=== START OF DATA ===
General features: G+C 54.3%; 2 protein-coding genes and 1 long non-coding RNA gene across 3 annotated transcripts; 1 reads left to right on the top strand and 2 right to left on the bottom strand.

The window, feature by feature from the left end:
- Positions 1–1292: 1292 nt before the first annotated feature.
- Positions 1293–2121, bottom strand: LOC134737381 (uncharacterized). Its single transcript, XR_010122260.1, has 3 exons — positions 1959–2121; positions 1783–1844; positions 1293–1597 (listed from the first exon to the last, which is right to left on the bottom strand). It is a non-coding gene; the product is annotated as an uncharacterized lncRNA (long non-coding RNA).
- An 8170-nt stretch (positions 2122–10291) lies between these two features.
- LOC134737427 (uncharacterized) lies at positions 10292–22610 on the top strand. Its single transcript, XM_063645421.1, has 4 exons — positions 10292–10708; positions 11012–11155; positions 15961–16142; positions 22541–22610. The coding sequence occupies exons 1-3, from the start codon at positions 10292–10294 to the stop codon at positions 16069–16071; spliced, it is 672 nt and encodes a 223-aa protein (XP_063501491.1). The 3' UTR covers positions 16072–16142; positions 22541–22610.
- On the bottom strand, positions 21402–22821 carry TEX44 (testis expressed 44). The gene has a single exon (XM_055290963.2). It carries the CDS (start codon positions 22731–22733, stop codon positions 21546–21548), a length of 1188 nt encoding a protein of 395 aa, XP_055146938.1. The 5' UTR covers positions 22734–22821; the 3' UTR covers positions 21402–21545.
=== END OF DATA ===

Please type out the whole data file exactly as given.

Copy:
General features: G+C 54.3%; 2 protein-coding genes and 1 long non-coding RNA gene across 3 annotated transcripts; 1 reads left to right on the top strand and 2 right to left on the bottom strand.

The window, feature by feature from the left end:
- Positions 1–1292: 1292 nt before the first annotated feature.
- Positions 1293–2121, bottom strand: LOC134737381 (uncharacterized). Its single transcript, XR_010122260.1, has 3 exons — positions 1959–2121; positions 1783–1844; positions 1293–1597 (listed from the first exon to the last, which is right to left on the bottom strand). It is a non-coding gene; the product is annotated as an uncharacterized lncRNA (long non-coding RNA).
- An 8170-nt stretch (positions 2122–10291) lies between these two features.
- LOC134737427 (uncharacterized) lies at positions 10292–22610 on the top strand. Its single transcript, XM_063645421.1, has 4 exons — positions 10292–10708; positions 11012–11155; positions 15961–16142; positions 22541–22610. The coding sequence occupies exons 1-3, from the start codon at positions 10292–10294 to the stop codon at positions 16069–16071; spliced, it is 672 nt and encodes a 223-aa protein (XP_063501491.1). The 3' UTR covers positions 16072–16142; positions 22541–22610.
- On the bottom strand, positions 21402–22821 carry TEX44 (testis expressed 44). The gene has a single exon (XM_055290963.2). It carries the CDS (start codon positions 22731–22733, stop codon positions 21546–21548), a length of 1188 nt encoding a protein of 395 aa, XP_055146938.1. The 5' UTR covers positions 22734–22821; the 3' UTR covers positions 21402–21545.